After Deadlock, Baltimore Jurors to Resume Deliberations in Freddie Gray's Death Wednesday

Jurors deliberated until 5:30 p.m. Tuesday in the trial of a Baltimore police officer charged in the death of 25-year-old Freddie Gray, after earlier saying they were deadlocked.

The jury had said about two hours earlier that they were deadlocked in the case against Officer William Porter.

At that time, Judge Barry Williams sent them back to continue deliberations, telling them it was their duty to come to a unanimous verdict on the four charges. He urged jurors to consult with each other, also telling them they shouldn't hesitate to reexamine their own views and discuss them.

Jurors will resume deliberations Wednesday morning.

Porter is one of six officers charged in the April 19 death of Gray, who died a week after his neck was broken during a ride in the back of a police van. Porter, the first officer to go on trial, is facing four charges: manslaughter, second-degree assault, reckless endangerment and misconduct in office.

Late Tuesday afternoon, it appeared that the jury had not reached a unanimous verdict on any of the charges against Porter, who faces a maximum penalty of about 25 years.

The 12-member jury is comprised of four black women, three white women, three black men and two white men.

If the jurors are never able to come to a unanimous verdict on the four charges, prosecutors have the right to bring the case to trial again, with another jury.


As the city awaits a verdict, officials in the city of Baltimore have been calling for peace. 

Hours before the jury began its deliberations Monday, Mayor Stephanie Rawlings-Blake called for people to respect the jury's decision. Rawlings-Blake also announced the opening of an emergency operations center so authorities can coordinate any necessary response.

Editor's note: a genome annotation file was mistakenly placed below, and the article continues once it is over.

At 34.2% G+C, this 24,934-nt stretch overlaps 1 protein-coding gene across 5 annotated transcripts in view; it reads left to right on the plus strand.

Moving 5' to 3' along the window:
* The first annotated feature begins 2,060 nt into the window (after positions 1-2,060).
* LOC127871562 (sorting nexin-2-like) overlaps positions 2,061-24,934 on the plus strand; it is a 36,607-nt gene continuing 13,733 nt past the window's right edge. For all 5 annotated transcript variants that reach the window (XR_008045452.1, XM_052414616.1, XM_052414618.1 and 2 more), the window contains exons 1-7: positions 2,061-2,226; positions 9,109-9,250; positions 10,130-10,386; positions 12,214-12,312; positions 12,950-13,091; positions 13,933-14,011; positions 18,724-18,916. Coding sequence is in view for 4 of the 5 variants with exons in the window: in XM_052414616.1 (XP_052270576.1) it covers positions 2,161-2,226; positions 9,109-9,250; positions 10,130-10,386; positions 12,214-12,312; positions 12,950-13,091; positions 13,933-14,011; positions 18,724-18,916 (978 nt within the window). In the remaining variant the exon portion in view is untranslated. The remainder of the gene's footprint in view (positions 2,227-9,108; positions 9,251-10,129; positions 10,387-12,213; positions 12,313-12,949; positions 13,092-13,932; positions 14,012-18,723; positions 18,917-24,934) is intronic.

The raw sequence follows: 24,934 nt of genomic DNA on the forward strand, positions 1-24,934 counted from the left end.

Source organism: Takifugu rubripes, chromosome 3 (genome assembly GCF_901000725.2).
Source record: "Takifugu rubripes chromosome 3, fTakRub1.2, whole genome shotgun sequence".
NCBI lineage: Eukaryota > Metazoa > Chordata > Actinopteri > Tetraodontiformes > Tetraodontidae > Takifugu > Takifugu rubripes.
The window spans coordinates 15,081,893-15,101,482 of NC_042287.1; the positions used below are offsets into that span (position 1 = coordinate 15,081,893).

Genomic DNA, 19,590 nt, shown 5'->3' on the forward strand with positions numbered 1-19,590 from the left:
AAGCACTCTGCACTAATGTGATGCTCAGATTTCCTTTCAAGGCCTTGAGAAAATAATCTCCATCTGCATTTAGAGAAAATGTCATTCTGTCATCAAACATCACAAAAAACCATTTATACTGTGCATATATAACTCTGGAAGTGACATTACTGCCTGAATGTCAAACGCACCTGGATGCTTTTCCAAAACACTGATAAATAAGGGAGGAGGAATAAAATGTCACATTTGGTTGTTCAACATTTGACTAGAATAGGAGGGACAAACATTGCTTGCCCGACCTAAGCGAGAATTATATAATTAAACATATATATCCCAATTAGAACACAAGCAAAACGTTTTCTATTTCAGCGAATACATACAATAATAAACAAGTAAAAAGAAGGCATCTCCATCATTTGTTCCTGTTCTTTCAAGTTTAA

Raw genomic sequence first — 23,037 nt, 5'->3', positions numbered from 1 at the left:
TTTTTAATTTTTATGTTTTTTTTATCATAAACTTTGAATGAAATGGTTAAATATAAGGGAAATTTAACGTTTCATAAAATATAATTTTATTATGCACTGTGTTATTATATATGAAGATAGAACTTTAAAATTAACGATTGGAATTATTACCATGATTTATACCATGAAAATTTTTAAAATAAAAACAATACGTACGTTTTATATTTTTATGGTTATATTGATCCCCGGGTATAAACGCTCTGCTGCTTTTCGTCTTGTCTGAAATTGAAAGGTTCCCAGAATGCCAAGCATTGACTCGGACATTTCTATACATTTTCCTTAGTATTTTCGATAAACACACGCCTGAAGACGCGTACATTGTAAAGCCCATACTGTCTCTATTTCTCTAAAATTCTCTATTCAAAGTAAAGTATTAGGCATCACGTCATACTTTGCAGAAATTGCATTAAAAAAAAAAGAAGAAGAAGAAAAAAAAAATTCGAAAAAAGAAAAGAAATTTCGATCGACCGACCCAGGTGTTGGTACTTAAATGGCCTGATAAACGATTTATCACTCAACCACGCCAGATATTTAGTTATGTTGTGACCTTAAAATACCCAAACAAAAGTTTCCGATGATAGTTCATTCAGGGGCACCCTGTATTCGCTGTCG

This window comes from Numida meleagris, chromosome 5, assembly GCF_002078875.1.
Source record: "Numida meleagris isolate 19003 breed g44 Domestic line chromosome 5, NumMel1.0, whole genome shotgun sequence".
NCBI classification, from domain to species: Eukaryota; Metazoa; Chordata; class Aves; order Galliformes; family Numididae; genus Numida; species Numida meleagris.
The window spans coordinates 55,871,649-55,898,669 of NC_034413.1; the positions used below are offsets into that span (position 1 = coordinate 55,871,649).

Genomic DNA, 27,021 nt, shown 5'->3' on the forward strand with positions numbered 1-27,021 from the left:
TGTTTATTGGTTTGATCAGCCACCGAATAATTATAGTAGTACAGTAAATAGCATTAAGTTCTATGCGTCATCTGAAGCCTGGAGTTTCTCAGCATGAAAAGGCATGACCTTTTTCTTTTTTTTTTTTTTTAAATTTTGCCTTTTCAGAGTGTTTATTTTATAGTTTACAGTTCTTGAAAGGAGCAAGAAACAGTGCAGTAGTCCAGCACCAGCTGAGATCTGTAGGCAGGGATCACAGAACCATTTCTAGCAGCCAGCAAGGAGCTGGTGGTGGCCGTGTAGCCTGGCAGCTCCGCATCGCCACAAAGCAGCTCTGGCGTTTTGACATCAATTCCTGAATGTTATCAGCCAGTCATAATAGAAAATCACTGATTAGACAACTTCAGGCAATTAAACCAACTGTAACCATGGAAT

The city's preparedness is in response to unrest that followed Gray's funeral in April. 

Demonstrations were initially peaceful following the 25-year-old's death. But in the hours following his funeral, rioters threw bottles and bricks at police, injuring nearly 100 officers. More than 200 people were arrested as cars and businesses burned.

At one point, Maryland Gov. Larry Hogan declared a state of emergency and deployed the National Guard.

The protests increased scrutiny nationwide of how minorities are treated by police.

Meanwhile, Baltimore Police Commissioner Kevin Davis has asked the city's officers to continue their commitment to protect and serve.

"Regardless of the outcome of this trial or any future trial, we refuse to surrender to the low expectation of those who wish to see us fail," Davis said in a letter to the police department.

Davis also canceled leave for all officers through Friday, saying "the community has an expectation for us to be prepared for a variety of scenarios."

Students in the city's public schools have also been warned to avoid participation in any response that leads to destruction. 

Baltimore City Public Schools Schools CEO Gregory Thornton said Monday that schools will facilitate student expression but warned of consequences for "walkouts, vandalism, civil disorder and any form of violence."

But advocates are concerned that Thorton's letter may have a chilling effect on legitimate protests.

Activist group Baltimore Bloc said in a statement Tuesday that students won't allow their "voices to be stifled" and will issue a call to action if the justice system fails.

ACLU of Maryland Executive Director Susan Goering says students have a First Amendment right, and Thorton's letter could end up "chilling legitimate, peaceful protest activity."

The calls for peace ahead of Porter's verdict have also reached the White House. 

A reporter asked spokesman Josh Earnest at a Monday briefing whether there was a message from the White House to people in Baltimore. Earnest said President Barack Obama's comments after Chicago police recently released video of the fatal shooting of 17-year-old Laquan McDonald were relevant. Earnest says the president was proud of how the community responded with a "forceful but peaceful display of concern."

Earnest says the administration is "hopeful that as activists and individuals in other communities have similar concerns to express, that they do so peacefully."

Copyright AP - Associated Press
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